From the Rolling Stones website
Exile On Main St. in depth

There's always a lot of talk about the murky mix and the low production values of Exile On Main St. But the quintessential thing about the record is its tight focus on the basic components of The Stones' down-and-dirty blues-based rock 'n' roll songs and style. 

How they got turned into a record is one thing. But how the band wrote them and played them is another, and as a collection of rock-country-blues songs, Exile is a masterpiece. There are few moments that can be faulted on this album: it's a massively powerful, almost devastating experience. It is also one of the most discussed. 

Exile On Main Street takes up where Sticky Fingers left off, with the Stones wiping out one set of solutions - heading into exile to escape the cops and the robbers of Her Majesty's Inland Revenue - only to be confronted with another pile of problems, largely (according to popular myth) in the form of sex and drugs.

Naturally, the only way to confront these powerful demons is with the third part of the Holy Trinity: rock 'n' roll. With few exceptions, The Rolling Stones proceed to do the things that come naturally, not stepping out of the realm in which they feel most comfortable.

“You'd sort of jam an acoustic guitar into the corner of one of these cubicles and just start playing and you'd hear it back you'd think, that doesn't sound anything like what I was playing, but it sounds great. So you started to play around with the basement itself, aiming your amplifier up at the ceiling instead of like normal.”

Keith Richards, 2001

1 of 6 next The record comes on like an out-and-out rocker. Rocks Off isn't a subtle title and the song's not delicate either, although there's a wistful undertone to the lyrics that hear inaudible voices on the street and long for release that only comes in sleep.

Rip This Joint doesn't need a lot of explanation either: the fastest song the Stones have ever recorded, it's an absolute stomper, with Mick Jagger sounding at his most deranged, howling and whooping like Jumpin' Jack Flash himself, semi-incomprehensible nonsense about 'Birmin'ham and Alabam' not givin' a dam' bubbling in frenzied delight from those famous lips.

The dance mood continues, albeit at a slightly less crazy pace, with Shake Your Hips, before slowing into a more laconic shuffle on Casino Boogie. 

Three tremendous slow numbers follow: Tumbling Dice, Sweet Virginia and then the heart-breaking tribute to the guitar player, Torn and Frayed.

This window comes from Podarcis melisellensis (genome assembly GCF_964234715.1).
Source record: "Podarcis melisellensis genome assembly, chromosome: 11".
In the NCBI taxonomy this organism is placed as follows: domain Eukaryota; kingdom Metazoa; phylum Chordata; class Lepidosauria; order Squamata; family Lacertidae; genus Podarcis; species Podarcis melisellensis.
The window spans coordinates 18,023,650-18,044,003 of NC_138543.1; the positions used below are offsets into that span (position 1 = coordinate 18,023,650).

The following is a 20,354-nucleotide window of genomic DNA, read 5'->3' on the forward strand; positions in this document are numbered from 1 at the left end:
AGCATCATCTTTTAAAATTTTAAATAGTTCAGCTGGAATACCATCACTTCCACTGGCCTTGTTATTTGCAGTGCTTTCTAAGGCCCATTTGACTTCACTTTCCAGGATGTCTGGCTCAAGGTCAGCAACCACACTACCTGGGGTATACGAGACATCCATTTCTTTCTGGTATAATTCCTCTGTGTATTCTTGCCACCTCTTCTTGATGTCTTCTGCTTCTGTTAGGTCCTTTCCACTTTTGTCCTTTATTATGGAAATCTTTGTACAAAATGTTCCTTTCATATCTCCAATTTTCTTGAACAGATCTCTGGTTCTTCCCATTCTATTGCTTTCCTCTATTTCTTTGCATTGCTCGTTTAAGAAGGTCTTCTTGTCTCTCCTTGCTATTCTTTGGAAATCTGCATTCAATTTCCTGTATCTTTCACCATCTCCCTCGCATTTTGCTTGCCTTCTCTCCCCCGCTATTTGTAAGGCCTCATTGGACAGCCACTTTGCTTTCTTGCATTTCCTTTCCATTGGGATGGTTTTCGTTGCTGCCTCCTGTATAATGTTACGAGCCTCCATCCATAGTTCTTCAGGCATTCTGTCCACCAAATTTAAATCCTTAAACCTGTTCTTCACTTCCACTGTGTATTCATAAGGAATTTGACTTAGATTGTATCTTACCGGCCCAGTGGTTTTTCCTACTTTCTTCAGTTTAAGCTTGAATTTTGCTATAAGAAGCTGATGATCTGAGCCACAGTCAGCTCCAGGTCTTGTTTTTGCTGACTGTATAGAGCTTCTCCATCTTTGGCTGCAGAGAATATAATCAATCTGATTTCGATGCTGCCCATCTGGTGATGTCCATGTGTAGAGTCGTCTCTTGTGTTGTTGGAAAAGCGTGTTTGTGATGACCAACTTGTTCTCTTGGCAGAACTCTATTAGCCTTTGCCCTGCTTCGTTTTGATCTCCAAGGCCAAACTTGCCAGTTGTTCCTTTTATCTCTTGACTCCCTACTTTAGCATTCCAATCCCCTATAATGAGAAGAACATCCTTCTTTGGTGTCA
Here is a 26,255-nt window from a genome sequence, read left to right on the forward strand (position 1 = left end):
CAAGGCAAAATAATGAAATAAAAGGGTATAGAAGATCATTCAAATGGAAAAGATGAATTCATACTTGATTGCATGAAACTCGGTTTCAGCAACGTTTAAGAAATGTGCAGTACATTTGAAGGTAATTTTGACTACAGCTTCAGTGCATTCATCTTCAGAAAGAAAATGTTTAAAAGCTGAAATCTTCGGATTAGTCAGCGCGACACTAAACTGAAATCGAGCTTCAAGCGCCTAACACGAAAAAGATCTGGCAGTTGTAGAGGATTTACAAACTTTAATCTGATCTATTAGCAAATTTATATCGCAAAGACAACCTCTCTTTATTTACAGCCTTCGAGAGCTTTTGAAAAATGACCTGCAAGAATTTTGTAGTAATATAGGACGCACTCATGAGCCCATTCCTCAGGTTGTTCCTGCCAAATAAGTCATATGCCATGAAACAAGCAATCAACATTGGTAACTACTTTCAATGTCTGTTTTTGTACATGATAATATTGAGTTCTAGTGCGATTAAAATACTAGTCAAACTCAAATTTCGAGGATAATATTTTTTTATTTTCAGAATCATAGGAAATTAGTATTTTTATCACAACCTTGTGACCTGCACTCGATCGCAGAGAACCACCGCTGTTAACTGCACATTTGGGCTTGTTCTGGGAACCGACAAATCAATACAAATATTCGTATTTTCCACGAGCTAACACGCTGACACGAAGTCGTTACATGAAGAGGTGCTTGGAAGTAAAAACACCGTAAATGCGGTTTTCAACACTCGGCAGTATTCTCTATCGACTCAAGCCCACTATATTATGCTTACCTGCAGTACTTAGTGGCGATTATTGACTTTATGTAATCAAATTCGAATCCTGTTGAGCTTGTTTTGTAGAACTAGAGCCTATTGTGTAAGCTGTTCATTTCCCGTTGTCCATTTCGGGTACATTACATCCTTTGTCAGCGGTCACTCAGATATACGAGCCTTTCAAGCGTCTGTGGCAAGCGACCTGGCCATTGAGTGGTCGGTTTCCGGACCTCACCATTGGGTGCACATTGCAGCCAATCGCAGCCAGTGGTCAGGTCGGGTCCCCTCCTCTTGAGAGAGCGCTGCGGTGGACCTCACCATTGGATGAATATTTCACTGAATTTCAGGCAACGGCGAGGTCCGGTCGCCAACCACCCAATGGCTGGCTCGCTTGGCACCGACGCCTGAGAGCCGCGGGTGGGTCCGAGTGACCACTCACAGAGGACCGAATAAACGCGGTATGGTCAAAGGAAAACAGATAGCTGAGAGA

These songs are so famous that writing anything new about them is practically impossible. It is worth saying, though - even though this, too, has surely been observed many times before - that the programming of these opening seven songs is absolutely inspired; hitting the listener up with three super-quick blasts of dancey-blues-rock, before bringing them down through a reflective, sorrowful mood into tearjerking country balladry.

The emotional control at work here is concealed by the messy sound values and the overall down-and-dirty mood of the music; but it's deliberate, and it's genius.

We then move through a three song sequence about lerrrve, ladies and gentlemen, in all its hope and glory: the love of freedom on Sweet Black Angel; the pleading desire of Loving Cup; and - Keith's special moment not only on the whole album but in the whole ouevre and history of The Rolling Stones - Happy.

On we move from there, leaving behind the light of love and turning instead to the lingering darkness in the haunted cellar beneath the sun-spaced rooms of the great villa Nellcote.

First up, the mischievous-sounding, but pain-ridden Turd on the Run: "Well I lost a lot of love over you."

Then the tortured low point of the whole album, Ventilator Blues: "...your spine is cracking and your hands, they shake... When you're trapped and circled with no second chances, Your code of living is your gun in hand. "

And finally the potential redemption of I Just Want To See His Face: surely the most (deliberately) indistinct vocal (lead and chorus) ever recorded by the band. "Sometimes you ain't got nobody and you want somebody to love. Then you don't want to walk and talk about Jesus, You just want to see his face."